Thursday, March 8, 2007

Prisoner Of Chillon?

Journal No. 14
English 48B
Dr. Scott Lankford
Author I Chose: Henry James

From "Daisy Miller: A Study"

I. "I would much rather go to Chillon with you."

II. Winterbourne is telling the new young lady that he has just met, Daisy, that he would be more than happy to be her guide to the castle across the lake from where they are standing.

III. Daisy has just finished telling Winterbourne that she has failed to find a good candidate for a guide to Chateau de Chillon. Winterbourne of course finds this so hard to believe that she hasn't found another suitable fellow to accompany this dear young lady. After inquiring, he admits that she cannot go alone or with her mother, who really does not want to go without Randolph. So, of course, Winterbourne would be the best person to take her to Chillon, right?

I find it interesting that James has perhaps used Chateau de Chillon as a symbol that was almost imperceptable at this point in the story. However, upon doing some research about the castle, I found that it indeed does seem to hold some meaning that would have otherwise remained undetected in my wee little brain. It seems that Lord Byron has written a poem about the exact same castle. The title is "Prisoner of Chillon." Hmmm... interesting, no? Well, I read bits of the (loooooong) poem and found that it was similar in some ways to the situation that Winterbourne later finds himself in. I thought that there might be more than just coincidence here. In "Prisoner of Chillon," the prisoner finds that he has become accustomed to and dependent on the very walls and chains that hold him there:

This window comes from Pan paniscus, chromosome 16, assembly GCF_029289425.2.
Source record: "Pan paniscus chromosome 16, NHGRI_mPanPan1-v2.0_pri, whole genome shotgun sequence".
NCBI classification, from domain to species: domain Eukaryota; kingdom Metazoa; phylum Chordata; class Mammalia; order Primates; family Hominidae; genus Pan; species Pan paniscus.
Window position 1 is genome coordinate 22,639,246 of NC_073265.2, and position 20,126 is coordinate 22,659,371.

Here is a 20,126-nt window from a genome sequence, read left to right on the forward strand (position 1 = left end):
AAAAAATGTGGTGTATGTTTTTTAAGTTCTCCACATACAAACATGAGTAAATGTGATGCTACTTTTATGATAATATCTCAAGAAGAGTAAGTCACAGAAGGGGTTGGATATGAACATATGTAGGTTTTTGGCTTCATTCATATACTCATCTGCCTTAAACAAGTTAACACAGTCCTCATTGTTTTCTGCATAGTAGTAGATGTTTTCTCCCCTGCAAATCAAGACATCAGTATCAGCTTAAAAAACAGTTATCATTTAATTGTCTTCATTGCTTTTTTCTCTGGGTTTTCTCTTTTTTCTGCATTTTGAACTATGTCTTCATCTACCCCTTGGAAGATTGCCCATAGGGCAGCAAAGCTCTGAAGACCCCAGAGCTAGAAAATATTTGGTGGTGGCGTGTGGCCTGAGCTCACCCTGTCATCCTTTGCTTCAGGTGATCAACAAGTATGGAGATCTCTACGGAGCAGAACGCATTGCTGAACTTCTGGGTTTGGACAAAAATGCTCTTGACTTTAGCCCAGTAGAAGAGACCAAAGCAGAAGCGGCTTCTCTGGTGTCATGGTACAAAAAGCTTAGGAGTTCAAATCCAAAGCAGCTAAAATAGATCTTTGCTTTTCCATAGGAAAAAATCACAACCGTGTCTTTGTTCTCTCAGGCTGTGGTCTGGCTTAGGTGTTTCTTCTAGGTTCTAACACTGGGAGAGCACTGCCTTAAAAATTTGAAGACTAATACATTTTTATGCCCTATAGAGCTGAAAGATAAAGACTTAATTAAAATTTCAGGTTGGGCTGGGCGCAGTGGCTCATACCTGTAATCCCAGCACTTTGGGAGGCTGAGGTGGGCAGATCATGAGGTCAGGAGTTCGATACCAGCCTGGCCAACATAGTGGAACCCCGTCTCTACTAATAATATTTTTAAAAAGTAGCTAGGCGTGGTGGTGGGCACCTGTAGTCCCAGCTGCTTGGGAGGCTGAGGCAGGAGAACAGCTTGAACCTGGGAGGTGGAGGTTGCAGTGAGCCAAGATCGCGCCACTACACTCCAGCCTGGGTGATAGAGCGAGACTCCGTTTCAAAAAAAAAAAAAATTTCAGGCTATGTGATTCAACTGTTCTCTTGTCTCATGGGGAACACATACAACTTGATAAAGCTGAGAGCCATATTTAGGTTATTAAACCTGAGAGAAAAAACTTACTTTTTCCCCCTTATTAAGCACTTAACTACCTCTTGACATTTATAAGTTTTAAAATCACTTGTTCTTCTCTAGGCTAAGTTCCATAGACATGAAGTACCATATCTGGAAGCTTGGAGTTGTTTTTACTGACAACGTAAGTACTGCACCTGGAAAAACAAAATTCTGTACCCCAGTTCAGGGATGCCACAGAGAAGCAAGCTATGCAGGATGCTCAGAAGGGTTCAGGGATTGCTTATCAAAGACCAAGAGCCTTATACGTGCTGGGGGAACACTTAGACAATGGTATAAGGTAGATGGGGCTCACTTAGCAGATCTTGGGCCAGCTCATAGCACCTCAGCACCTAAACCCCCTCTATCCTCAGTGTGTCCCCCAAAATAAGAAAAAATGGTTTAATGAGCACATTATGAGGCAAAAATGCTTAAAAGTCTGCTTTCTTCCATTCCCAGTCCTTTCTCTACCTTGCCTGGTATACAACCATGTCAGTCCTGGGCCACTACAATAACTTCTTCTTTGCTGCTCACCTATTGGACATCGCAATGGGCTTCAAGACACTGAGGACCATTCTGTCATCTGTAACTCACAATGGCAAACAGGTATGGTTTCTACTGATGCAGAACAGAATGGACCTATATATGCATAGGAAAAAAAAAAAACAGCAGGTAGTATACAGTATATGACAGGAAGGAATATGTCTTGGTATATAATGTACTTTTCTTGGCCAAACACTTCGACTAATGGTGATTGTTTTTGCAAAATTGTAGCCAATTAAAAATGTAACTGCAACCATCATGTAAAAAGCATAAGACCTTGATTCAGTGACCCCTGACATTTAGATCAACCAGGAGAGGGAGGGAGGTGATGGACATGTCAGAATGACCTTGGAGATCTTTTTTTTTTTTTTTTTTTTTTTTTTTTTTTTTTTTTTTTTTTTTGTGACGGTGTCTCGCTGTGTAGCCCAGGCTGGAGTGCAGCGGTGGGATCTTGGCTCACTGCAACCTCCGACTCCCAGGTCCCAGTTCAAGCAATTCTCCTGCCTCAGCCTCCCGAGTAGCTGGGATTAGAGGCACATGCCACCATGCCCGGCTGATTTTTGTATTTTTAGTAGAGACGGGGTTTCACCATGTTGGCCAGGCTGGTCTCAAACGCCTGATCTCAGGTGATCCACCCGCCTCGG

At last men came to set me free;
I ask’d not why, and reck’d not where;
It was at length the same to me,
Fetter’d or fetterless to be,
I learn’d to love despair.
And thus when they appear’d at last,
And all my bonds aside were cast,
These heavy walls to me had grown
A hermitage—and all my own!
And half I felt as they were come
To tear me from a second home

Winterbourne's fate seemed to be destined to end the same way as the Prisoner of Chillon's was. He had wanted to be free of Daisy's hold on him - so much that he convinced himself that he was disgusted by her behavior. But in the end, she had such a strong hold on him that when he heard of her own true behaviors with Giovanelli, he was devestated to know that even in death, she still had a strong hold on his love for her.

If you are interested in reading more of "The Prisoner of Chillon," please visit the Pennsylvania State University’s Electronic Classics Series.


Scott said...

20 points. WOW, great research Chelsea! That's an amazing and persuasive connection!